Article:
Last week, we were up, along the Oregon coast and the wind was howling. On land, and even on the beach, the conditions were lovely shorts and t-shirt weather. A 100-yards off shore was a different story, with most huddled in layers and layers of Cabelas ( http://www.cabelas.com/catalog/browse/mens-hunting-clothing/_/N-1100943/Ns-CATEGORY_SEQ_104748480) until they looked like a "Michlan's Man" that had been in a paint ball fight.

If the "Indians" are clever enough to handspin/hand weave such cotton fabrics on a commercial basis at a profit, why are we rich hobby folk with all of our toys not able to spin fine and weave such fine fabrics, even when we do not have to make a profit?

A Fisherman Lies said...

FFS, Aaron. How many people do you think were involved in spinning the cotton for that fabric? And how much do you think they were paid? How many hours do they work per week? In what conditions? Supporting the exploitation of poor textile workers in India is bad enough; *advocating* for that exploitation is worse. You are an ignorant fool.

Ruth B said...

Show us the tag where it says handspun and handwoven on your commercially made cotton shrt, and then I just might believe you. Why would people in India hand spin and hand weave cotton shirts to sell to Costco? Just because it says "made in India" doesn't mean it's hand spun and hand woven. They do have factories there, or didn't you know that?

Egg-Blog said...

Exploitation largely.

goldfishy said...


These costco weatherproof cotton buttondowns? That are made in CHINA?

Anonymous said...

Could you add a photograph of the label to help us please.

Luisa Vasconcelos said...

I REALLY would love to see photos of the the works you claim to have made.

Aaron said...


Aaron said...

Even with domestic tools available in India, hand spun/ hand woven is very hard, and by our standards, low paid work.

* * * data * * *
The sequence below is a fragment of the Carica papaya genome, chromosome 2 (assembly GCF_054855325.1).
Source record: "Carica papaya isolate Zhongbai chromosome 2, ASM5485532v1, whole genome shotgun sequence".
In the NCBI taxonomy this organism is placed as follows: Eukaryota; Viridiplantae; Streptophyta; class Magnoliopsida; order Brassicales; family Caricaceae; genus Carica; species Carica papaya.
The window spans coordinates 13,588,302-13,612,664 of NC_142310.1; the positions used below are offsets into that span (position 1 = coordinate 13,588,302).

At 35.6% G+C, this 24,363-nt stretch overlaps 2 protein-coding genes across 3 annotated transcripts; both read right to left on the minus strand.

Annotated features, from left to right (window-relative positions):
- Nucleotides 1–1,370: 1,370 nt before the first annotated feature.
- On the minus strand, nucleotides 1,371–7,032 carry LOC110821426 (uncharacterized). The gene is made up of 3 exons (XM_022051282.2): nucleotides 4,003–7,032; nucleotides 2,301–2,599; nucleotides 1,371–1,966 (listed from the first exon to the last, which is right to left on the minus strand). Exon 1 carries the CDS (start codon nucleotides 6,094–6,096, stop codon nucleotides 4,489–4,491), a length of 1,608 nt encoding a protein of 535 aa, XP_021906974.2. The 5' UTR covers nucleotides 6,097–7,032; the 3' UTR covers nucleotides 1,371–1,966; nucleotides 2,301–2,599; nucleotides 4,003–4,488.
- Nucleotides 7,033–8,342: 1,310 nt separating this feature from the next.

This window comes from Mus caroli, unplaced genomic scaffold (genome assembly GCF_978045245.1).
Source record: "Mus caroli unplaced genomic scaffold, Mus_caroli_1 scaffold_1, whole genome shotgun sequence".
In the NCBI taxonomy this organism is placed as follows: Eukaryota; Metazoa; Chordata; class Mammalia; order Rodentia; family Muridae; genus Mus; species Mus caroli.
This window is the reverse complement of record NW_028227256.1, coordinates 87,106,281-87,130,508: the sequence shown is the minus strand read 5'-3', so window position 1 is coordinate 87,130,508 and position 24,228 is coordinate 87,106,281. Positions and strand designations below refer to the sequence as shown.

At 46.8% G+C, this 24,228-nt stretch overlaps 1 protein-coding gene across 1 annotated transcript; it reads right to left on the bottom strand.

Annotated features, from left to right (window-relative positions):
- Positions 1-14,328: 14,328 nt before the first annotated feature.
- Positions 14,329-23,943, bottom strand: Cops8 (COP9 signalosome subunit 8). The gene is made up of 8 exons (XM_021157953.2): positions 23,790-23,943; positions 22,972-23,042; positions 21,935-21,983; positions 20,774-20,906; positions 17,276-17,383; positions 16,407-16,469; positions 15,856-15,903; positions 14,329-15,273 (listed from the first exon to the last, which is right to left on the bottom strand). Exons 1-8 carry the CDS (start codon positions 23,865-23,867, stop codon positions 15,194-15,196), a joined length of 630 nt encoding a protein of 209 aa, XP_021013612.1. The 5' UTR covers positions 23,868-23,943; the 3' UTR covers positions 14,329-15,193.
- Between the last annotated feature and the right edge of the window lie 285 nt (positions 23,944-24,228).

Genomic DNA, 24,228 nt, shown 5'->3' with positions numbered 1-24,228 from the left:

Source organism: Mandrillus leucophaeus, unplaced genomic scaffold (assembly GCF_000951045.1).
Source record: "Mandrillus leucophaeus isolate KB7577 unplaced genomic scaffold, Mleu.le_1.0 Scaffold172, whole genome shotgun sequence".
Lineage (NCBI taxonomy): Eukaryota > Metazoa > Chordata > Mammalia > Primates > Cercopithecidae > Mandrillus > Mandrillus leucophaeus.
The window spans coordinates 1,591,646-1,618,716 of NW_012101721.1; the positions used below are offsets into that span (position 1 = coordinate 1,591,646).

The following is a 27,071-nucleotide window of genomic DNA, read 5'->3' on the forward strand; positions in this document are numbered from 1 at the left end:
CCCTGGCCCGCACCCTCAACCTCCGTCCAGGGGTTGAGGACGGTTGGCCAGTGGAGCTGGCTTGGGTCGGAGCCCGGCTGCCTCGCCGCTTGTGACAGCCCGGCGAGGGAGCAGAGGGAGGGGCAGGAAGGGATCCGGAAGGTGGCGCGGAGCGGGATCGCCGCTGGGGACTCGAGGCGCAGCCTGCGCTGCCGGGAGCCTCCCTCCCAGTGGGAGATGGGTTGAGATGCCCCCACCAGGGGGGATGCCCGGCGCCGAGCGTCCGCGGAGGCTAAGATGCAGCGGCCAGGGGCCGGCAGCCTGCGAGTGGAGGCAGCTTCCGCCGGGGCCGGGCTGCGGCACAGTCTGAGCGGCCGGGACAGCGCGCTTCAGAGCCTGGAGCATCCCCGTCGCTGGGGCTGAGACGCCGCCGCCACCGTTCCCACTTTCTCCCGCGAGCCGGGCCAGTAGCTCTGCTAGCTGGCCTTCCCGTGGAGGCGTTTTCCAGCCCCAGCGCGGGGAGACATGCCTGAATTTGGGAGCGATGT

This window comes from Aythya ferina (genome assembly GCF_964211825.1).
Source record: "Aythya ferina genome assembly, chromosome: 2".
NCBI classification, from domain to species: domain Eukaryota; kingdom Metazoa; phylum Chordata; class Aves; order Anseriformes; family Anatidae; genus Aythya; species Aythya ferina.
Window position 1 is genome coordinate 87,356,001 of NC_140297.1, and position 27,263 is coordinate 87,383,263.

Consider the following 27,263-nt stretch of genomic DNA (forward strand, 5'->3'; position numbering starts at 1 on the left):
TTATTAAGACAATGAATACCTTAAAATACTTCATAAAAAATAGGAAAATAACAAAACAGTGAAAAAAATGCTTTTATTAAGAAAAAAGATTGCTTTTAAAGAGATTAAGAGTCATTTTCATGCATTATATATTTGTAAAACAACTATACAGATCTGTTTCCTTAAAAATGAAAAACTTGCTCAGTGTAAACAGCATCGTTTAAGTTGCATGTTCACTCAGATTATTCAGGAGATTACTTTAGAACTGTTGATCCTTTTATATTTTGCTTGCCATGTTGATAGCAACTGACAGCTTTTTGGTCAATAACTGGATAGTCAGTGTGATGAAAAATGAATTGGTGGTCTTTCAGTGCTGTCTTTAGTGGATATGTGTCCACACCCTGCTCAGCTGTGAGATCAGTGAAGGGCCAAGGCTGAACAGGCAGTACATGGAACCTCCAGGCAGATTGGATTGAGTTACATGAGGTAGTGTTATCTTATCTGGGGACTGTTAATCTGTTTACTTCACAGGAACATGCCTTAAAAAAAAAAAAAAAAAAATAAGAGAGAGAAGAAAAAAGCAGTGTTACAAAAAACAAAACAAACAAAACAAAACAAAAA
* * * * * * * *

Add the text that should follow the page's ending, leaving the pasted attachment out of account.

However, a trained professional spinner or weaver is more productive than western hobbyists would believe. Thus they can make more money than you expect. I believe, because I do not know anyone else that spins as fast as I do. Not even Stephenie Gaustad or Judith MacKenzie McCuin. I can spin this fast, even with Lyme disease, because I put a lot of effort into recovering old tool designs, and making tools to spin fast.

And,wages are relative. Spinning and weaving are skills with value. Having a skill with value makes higher wages possible than not having such skills. I did not go look, perhaps the hand spinners and weavers are being exploited. However, economics tells us that they are being less exploited than less skilled persons.

Ruth B said...

You didn't go look, therefore, you do not know. Do your homework, Aaron!

Anonymous said...

I don't think they are not highly skilled and the level of exploitation is irrelevant. If they are less exploited then they die slower right. Their excellent fabrics (not convinced that Costco sells items made with such fabric) should command at least fair payment. It does show why we don't produce these fabrics commercially; we can't produce the fabrics and meet standards for wages and working conditions while still producing something affordable.

Aaron said...

I did not keep the packaging that said, "Hand spun", "Hand Woven"!

Unless you have ALL the packaging from every garment that you bought over the last few years, you are trying to hold me to a different standard than you hold yourself.